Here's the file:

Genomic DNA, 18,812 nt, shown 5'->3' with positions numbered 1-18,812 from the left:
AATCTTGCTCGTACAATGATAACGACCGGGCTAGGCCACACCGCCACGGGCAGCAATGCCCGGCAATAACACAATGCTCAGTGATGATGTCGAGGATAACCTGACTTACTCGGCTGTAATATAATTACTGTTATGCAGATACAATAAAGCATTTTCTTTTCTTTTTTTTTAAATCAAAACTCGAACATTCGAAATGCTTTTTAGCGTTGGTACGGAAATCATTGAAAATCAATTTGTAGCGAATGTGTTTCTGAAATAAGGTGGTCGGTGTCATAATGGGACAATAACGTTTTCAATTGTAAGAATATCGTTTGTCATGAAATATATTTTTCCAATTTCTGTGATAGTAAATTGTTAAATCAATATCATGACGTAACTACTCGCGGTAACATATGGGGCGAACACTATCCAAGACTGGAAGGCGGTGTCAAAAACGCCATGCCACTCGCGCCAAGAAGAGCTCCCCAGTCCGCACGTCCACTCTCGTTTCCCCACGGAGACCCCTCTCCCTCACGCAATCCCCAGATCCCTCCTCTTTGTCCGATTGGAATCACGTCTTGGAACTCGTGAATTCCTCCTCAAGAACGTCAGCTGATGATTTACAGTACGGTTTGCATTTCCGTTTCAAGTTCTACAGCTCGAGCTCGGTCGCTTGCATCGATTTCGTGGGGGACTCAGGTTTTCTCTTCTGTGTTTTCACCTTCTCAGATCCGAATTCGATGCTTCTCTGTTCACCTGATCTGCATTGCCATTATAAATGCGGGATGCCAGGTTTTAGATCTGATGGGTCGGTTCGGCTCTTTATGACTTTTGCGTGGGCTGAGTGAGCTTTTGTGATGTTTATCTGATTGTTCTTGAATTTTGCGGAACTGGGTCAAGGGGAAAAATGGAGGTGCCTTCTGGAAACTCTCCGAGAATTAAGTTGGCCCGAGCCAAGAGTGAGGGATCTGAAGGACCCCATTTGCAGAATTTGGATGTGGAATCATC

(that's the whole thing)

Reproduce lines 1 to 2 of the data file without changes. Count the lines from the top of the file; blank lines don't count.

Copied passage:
Genomic DNA, 18,812 nt, shown 5'->3' with positions numbered 1-18,812 from the left:
AATCTTGCTCGTACAATGATAACGACCGGGCTAGGCCACACCGCCACGGGCAGCAATGCCCGGCAATAACACAATGCTCAGTGATGATGTCGAGGATAACCTGACTTACTCGGCTGTAATATAATTACTGTTATGCAGATACAATAAAGCATTTTCTTTTCTTTTTTTTTAAATCAAAACTCGAACATTCGAAATGCTTTTTAGCGTTGGTACGGAAATCATTGAAAATCAATTTGTAGCGAATGTGTTTCTGAAATAAGGTGGTCGGTGTCATAATGGGACAATAACGTTTTCAATTGTAAGAATATCGTTTGTCATGAAATATATTTTTCCAATTTCTGTGATAGTAAATTGTTAAATCAATATCATGACGTAACTACTCGCGGTAACATATGGGGCGAACACTATCCAAGACTGGAAGGCGGTGTCAAAAACGCCATGCCACTCGCGCCAAGAAGAGCTCCCCAGTCCGCACGTCCACTCTCGTTTCCCCACGGAGACCCCTCTCCCTCACGCAATCCCCAGATCCCTCCTCTTTGTCCGATTGGAATCACGTCTTGGAACTCGTGAATTCCTCCTCAAGAACGTCAGCTGATGATTTACAGTACGGTTTGCATTTCCGTTTCAAGTTCTACAGCTCGAGCTCGGTCGCTTGCATCGATTTCGTGGGGGACTCAGGTTTTCTCTTCTGTGTTTTCACCTTCTCAGATCCGAATTCGATGCTTCTCTGTTCACCTGATCTGCATTGCCATTATAAATGCGGGATGCCAGGTTTTAGATCTGATGGGTCGGTTCGGCTCTTTATGACTTTTGCGTGGGCTGAGTGAGCTTTTGTGATGTTTATCTGATTGTTCTTGAATTTTGCGGAACTGGGTCAAGGGGAAAAATGGAGGTGCCTTCTGGAAACTCTCCGAGAATTAAGTTGGCCCGAGCCAAGAGTGAGGGATCTGAAGGACCCCATTTGCAGAATTTGGATGTGGAATCATC